MARTINSBURG - Gov. Earl Ray Tomblin, in a filing in federal court Thursday, argues no relief can be awarded against him in a lawsuit over West Virginia's congressional redistricting plan.
Tomblin, in a six-page answer filed in the U.S. District Court for the Northern District of West Virginia, often claims he "lacks sufficient knowledge or information" as to the allegations by the Jefferson County Commission, president Patsy Noland and vice president Dale Manuel.
The commission sued the State over the current makeup of its three congressional districts last month. Tomblin, Secretary of State Natalie Tennant, state Senate President Jeff Kessler and House Speaker Rick Thompson all were named in the suit.
Tomblin, who is represented by Thomas W. Rodd of Attorney General Darrell McGraw's office, admits in last week's filing that Senate Bill 1008 "in all of its forms" called for three congressional districts and says its written contents "speak for themselves."
The Jefferson commission argues the defendants, including Tomblin, have a duty under state law to ensure that the laws and constitution of the state are "faithfully executed." That includes, it says, the right to the election of representatives to U.S. Congress from districts that "shall be formed of contiguous counties, and be compact and... contain as nearly as may be, an equal number of population."
The governor admits that he has a constitutional duty to "take care that the laws are faithfully executed" pursuant to the state constitution; however, he argues he does not have "any special duties under the law" with respect to selecting the areas that are to be located in any congressional district or conducting elections for Congress.
The commission says the trouble began during this year's first special session. The state Legislature was tasked with reapportioning congressional districts for the state's delegation to the U.S. House of Representatives based on 2010 U.S. Census figures -- the districts are redrawn every 10 years following the Census.
After creating a task force to develop a new congressional plan, senators eventually originated SB 1008, which provided for three congressional districts of equal proportion.
Under the legislation, each had a population of about 617,665. According to the most recent Census, West Virginia has a total population of 1,852,994.
In August, the Legislature convened in another special session to adopt its plans for redistricting. Four different amendments to SB 1008 were proposed and debated.
Ultimately, the state Senate voted to pass the measure. However, the amended version of the bill moved Mason County from the current Second Congressional District into the current Third District.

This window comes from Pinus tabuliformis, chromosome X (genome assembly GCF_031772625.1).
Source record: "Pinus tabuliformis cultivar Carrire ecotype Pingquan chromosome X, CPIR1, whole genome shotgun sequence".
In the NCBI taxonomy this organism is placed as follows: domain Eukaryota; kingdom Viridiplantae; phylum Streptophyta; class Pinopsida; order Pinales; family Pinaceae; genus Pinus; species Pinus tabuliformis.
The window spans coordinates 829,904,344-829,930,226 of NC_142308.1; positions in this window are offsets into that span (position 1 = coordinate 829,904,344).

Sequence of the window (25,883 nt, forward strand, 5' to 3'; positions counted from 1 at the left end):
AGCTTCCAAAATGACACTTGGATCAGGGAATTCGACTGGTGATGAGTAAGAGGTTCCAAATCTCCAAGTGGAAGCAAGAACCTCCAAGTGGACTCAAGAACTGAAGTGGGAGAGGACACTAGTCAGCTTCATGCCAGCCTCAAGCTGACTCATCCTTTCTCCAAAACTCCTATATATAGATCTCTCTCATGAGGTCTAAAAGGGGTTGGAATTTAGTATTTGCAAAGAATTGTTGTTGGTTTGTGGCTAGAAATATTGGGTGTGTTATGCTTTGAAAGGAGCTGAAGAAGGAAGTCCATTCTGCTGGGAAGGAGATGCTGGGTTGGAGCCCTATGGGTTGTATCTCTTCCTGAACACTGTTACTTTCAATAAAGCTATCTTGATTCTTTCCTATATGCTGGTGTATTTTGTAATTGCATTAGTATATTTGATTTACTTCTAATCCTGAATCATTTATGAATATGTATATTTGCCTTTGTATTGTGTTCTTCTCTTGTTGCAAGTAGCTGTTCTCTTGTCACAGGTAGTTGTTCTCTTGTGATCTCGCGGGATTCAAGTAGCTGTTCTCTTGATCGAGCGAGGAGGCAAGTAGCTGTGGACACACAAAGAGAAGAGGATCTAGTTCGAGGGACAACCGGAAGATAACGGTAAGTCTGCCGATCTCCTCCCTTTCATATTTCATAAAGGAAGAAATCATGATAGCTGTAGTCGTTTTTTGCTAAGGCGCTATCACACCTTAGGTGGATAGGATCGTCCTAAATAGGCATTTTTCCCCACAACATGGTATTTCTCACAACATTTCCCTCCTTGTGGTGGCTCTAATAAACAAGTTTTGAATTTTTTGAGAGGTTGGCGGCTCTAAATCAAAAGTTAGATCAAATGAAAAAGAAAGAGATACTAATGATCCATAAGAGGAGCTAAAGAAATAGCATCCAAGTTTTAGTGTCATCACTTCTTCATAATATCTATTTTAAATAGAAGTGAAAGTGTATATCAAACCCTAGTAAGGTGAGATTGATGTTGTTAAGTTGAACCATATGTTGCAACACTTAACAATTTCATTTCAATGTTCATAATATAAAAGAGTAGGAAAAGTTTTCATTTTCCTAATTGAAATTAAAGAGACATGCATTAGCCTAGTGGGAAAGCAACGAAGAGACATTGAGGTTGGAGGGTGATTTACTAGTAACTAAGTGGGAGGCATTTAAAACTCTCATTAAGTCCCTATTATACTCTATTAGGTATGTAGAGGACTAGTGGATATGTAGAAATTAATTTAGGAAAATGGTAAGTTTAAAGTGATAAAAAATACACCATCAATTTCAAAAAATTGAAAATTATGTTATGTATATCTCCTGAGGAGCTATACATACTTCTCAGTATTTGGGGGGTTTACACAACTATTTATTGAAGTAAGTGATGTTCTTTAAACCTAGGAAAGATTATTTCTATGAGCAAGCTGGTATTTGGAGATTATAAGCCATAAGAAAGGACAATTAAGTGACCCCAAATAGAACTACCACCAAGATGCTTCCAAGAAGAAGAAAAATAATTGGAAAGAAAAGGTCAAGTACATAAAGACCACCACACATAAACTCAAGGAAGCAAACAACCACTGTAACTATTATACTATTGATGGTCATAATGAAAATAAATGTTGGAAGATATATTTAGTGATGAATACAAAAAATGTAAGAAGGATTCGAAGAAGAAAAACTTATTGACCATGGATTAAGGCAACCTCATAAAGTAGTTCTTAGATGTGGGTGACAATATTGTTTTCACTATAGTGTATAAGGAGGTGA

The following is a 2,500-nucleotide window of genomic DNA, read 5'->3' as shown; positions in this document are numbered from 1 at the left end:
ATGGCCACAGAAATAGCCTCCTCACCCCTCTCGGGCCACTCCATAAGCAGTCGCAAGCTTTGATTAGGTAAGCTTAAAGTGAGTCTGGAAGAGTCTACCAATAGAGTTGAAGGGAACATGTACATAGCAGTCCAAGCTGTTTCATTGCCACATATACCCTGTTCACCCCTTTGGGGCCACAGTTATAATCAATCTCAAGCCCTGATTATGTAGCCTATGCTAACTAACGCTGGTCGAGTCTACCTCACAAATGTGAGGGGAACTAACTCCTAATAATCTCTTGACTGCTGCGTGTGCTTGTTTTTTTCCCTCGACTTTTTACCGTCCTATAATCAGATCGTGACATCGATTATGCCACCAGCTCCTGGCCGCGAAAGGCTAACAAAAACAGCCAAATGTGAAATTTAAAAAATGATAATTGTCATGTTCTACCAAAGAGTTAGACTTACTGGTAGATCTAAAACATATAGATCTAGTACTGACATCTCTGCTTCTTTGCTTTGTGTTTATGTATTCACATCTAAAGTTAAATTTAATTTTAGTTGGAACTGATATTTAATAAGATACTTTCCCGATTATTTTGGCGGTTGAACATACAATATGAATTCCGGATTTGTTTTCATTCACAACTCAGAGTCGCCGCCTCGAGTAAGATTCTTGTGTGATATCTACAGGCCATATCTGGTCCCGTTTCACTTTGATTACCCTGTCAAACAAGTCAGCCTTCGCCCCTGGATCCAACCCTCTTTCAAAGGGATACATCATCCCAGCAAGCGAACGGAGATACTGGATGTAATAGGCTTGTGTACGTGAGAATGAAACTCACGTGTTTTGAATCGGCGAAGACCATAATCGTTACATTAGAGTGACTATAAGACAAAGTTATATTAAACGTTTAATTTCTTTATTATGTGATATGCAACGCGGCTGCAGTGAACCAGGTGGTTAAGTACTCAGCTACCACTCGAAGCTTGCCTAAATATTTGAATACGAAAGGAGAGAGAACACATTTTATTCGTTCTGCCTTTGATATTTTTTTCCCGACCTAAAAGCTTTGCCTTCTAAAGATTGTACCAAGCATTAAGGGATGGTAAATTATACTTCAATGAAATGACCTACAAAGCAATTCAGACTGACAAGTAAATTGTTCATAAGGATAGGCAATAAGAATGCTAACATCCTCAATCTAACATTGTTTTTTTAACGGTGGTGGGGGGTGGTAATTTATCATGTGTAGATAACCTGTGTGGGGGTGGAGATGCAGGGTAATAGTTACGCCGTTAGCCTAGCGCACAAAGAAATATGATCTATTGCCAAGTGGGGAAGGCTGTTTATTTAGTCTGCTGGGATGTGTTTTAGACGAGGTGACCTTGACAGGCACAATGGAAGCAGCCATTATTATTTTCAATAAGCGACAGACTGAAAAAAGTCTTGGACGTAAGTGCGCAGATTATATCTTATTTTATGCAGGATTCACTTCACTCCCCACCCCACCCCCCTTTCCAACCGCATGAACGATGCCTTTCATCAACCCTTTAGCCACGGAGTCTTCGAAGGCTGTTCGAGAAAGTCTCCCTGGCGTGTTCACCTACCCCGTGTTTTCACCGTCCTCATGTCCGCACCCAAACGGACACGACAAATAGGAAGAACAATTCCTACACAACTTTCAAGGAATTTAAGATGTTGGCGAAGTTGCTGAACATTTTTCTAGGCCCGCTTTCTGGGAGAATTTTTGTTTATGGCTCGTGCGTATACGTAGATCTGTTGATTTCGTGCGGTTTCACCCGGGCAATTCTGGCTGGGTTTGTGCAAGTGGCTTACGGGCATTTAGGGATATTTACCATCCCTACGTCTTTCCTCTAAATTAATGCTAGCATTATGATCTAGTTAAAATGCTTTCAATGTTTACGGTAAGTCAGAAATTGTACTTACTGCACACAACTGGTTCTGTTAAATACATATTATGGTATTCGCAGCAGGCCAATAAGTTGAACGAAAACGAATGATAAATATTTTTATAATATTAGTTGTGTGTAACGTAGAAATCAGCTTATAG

The Second District, which includes Jefferson County, is now the most populous of the state's three congressional districts with nearly 5,000 more people than the other two districts. It is represented by Shelley Moore Capito, a Republican.
The Jefferson commission contends that the districts, as currently drawn, are unconstitutional.
In particular, it argues that in placing Jefferson County in such an overpopulated district the Legislature has "deprived" the county's citizens and others in the Second District, and has "diluted" their vote.
"As enacted, the current statute results in an unconstitutionally high variance between the highest and lowest populated congressional districts," the commission wrote.
The commission is requesting that a three-judge panel enter a declaratory judgment that the existing districts violate their rights under state and federal law, and should be declared null and void.
It also is asking the panel to enjoin the defendants from using the current district makeup in any future primary or general election.
Tennant, in a separate answer filed Thursday, says she, too, "lacks sufficient knowledge or information" as to much of the commission's allegations. And like Tomblin, she denies she has "any special duties" under the law with respect to selecting areas that are to be located in any congressional district.
However, Tennant says she would apply the law "as determined by the Legislature and the courts."
In her seven-page filing, the secretary of state also made the court aware of the following deadlines:
- Jan. 9-28, 2012 -- the candidate filing period;
- Feb. 10, 2012 -- the deadline for a political party to nominate a candidate for the primary, should no candidate file;
- Feb. 14, 2012 -- the deadline for her to post a list of candidates who have filed;
- Feb. 21, 2012 -- the date each county conducts ballot position drawings for any party that has more than one candidate file for Congress;
- Feb. 28, 2012 -- the deadline for her to certify a list of candidates to county clerks;
- March 23, 2012 -- the deadline for ballots to be printed and delivered to counties in order to comply with federal military and overseas voter mandates; and
- May 8, 2012 -- election day.
"Congressional candidates do not have to actually reside in the congressional district that they seek to represent, but political strategy concerns may dictate in what district a person chooses to run," wrote Rodd, who is also representing Tennant. "Potential candidates need time to evaluate their options prior to filing."
Kessler and Thompson filed their own joint answer with the federal court earlier this month, arguing they and the Legislature have complied with "all applicable provisions" of state and federal law regarding the redistricting plan.
At the time, they also asked the court to transfer the lawsuit to the U.S. District Court for the Southern District of West Virginia in Charleston "for the convenience of the majority of the parties."
The court agreed to transfer venues in an eight-page order filed Thursday.